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Southwest Airlines. Operating Model Analysis MISST Project 6 Sarah Stottsberry. Largest U.S. Airline in terms of Passengers Flown 32,000 Employees Based in Dallas Texas Corporate Structure Operations Strategy, Procurement, and Technology Internal Audit Schedule Planning

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southwest airlines

Southwest Airlines

Operating Model Analysis

MISST Project 6

Sarah Stottsberry

statistics

Largest U.S. Airline in terms of Passengers Flown

  • 32,000 Employees
  • Based in Dallas Texas
  • Corporate Structure
    • Operations
    • Strategy, Procurement, and Technology
    • Internal Audit
    • Schedule Planning
    • Law, Airports, and Public Affairs
    • Finance
    • Revenue Management
    • Corporate Communications
    • Labor & Employee Relations
    • People &Leadership Development
    • Corporate Security
    • Customer Relations and Rapid Rewards
    • Marketing Sales & Distribution
    • Reservations
    • Customer Communications
Statistics
brief history

1970’s use of Cash Registers

  • IT use is initially Low: Main focus was on maximizing revenues
  • 1990’s Fuel Costs Spike and competition increases. Efficiency is now more important.
  • Focus turned to IT to help improve efficiency by 2002
Brief History
before transformation

Silos were widespread throughout the organization

  • Multiple Databases
  • Various Technologies used by departments
  • Groups of technologists were in business areas
    • Interactive marketing group who did Southwest.com.
  • Each group used their own technolgies, tools, and languages
  • System Outages were common
Before Transformation
before transformation cont

In the words of CEO Gary Kelly on the need to close the gap…

    • “It was very logical things. We all had to agree that we were going to have one foundation instead of ten. We needed one version of the truth, not multiple database full of fares, multiple copies of the schedule, multiple this, multiple that. We’d had all these siloed technologies that had been created over time and just sort of glued together”
Before Transformation Cont.
the transformation

Technology Changes

    • Overhaul of the IT unit
    • Design and Implementation of a Technology Foundation
    • Prioritization and Delivery of new systems
The Transformation
fixing the technology organization

Centralized all technologists under CIO

  • Staff numbers were reduced from 1200 to 890
  • Job titles decrease from 140 to 30
  • Staff performance monitored by standard processes
  • Converted to Standard Set of Tools and Processes
Fixing the Technology Organization
technology foundation

Focus initially on key applications

    • New Testing methodology
    • Addressed needs like power, redundancy, and backup
  • Focus turns to Silos by identifying Styles and Stacks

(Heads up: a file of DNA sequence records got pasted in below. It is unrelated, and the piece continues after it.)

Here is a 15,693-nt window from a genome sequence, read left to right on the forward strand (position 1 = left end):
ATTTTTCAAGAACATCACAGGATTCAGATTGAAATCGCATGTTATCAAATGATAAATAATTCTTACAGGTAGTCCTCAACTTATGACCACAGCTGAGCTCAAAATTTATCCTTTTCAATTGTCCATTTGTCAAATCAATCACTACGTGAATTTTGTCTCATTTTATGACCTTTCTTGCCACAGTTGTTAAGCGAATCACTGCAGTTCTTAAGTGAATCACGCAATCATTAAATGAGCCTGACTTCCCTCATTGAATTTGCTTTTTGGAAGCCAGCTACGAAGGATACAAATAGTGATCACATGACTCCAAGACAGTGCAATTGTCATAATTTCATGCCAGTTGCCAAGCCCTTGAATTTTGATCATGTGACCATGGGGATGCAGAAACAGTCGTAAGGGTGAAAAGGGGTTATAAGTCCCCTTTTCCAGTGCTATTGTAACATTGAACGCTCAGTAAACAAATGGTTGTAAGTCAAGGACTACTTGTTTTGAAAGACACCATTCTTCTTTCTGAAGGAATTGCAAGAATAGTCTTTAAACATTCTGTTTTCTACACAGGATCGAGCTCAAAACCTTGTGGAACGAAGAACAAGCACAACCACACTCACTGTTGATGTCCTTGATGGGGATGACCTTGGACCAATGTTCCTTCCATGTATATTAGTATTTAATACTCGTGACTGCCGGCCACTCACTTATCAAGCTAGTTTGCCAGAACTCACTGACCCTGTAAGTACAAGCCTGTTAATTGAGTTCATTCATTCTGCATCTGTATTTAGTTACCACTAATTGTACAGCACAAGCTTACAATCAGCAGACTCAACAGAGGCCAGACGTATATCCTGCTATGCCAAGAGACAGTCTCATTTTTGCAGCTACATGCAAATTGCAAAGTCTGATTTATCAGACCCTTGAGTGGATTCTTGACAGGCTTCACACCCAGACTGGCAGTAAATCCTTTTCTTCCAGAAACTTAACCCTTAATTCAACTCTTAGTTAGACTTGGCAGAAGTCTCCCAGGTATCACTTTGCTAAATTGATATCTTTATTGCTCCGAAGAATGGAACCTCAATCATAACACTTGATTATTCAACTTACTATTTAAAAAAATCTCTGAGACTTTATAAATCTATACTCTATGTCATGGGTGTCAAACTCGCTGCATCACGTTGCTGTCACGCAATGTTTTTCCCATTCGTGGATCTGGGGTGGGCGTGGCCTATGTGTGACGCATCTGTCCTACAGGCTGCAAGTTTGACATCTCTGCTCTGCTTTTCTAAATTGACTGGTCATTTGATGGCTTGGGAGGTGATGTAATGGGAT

• Styles: Types of applications(transaction, historical, analytical)
    • Stacks: Technology components, development that support the “styles”
      • Main Objective was to solve problems with a standard “stack”, but to compromise when needed.
      • Architecture Working Group under CTO has control to make the decision.
      • Renegotiated contracts with computer vendors
      • Implemented a desktop refresh plan
      • Analysis of Help desk call to identify needed application fixes.
Technology Foundation
prioritization and delivery

Focus turned to Sacred Transactions

    • Two-year project to rewrite reservation system
    • Engaged Business Managers since they could help define IT priorities
      • Business Strategy Teams(12-15 Senior Managers)
      • By 2007, 80% of projects aligned with a team
      • Business leaders were involved in delivery and implementation process
      • Tollgate Process: Phase-End review of project progress with team
Prioritization and Delivery.
changing swa

“Change Initiatives” group initially reported to CEO

  • Goal was to drive major projects at SWA
  • Technology leaders played dominant role initially
  • Core Systems
    • Booking Engine
    • Crew Scheduling
    • Internet Based Customer Service
    • Employee Benefits
Changing SWA
changing swa cont

Ownership of change initiatives moved to business leaders once foundation was in place

  • “Redefining Excellence”
    • Initiative of Ground Operations
    • Largest of the departments with 11,000 employees
    • Redesign of processes across airport
      • Ticket Counters
      • Boarding
      • Baggage handling
      • Kicked off in Phoenix
      • By 2007, Phoenix, Chicago, Baltimore, and Las Vegas were on board
      • Now the Team of 45 people works with 2 airports at a time
Changing SWA Cont.
changing swa cont1

Customer Relationship Management

    • Umbrella project to consolidate the 40 icons to 1
    • Collapse isolated systems into single modular system with all capabilities +
Changing SWA Cont.
the future

Technology Department considered implications of potential changes as company grows

    • Assigned seating
    • Codeshare agreements
    • International Travel
    • Industry standards in communication (ATA Airlines)
The Future
conclusion

Coordination Model

    • Low Standardization, High Integration
    • Core Processes are standardized
      • HR Processes
      • Customer Relationship Management
    • Business Units have unique processes
      • Try to use standard “stacks” but are not opposed to allowing for unique systems
    • IT Decisions, Prioritization, and Implementation occur at business level
    • Central IT department to support those decisions
Conclusion
references

Building Business Agility at Southwest :Massachusetts Institute of Technology: http://dspace.mit.edu/handle/1721.1/39646

  • Information Systems Strategy in Air Transport: Naval Acadey Term Paper :http://oai.dtic.mil/oai/oai?verb=getRecord&metadataPrefix=html&identifier=ADA273125
References
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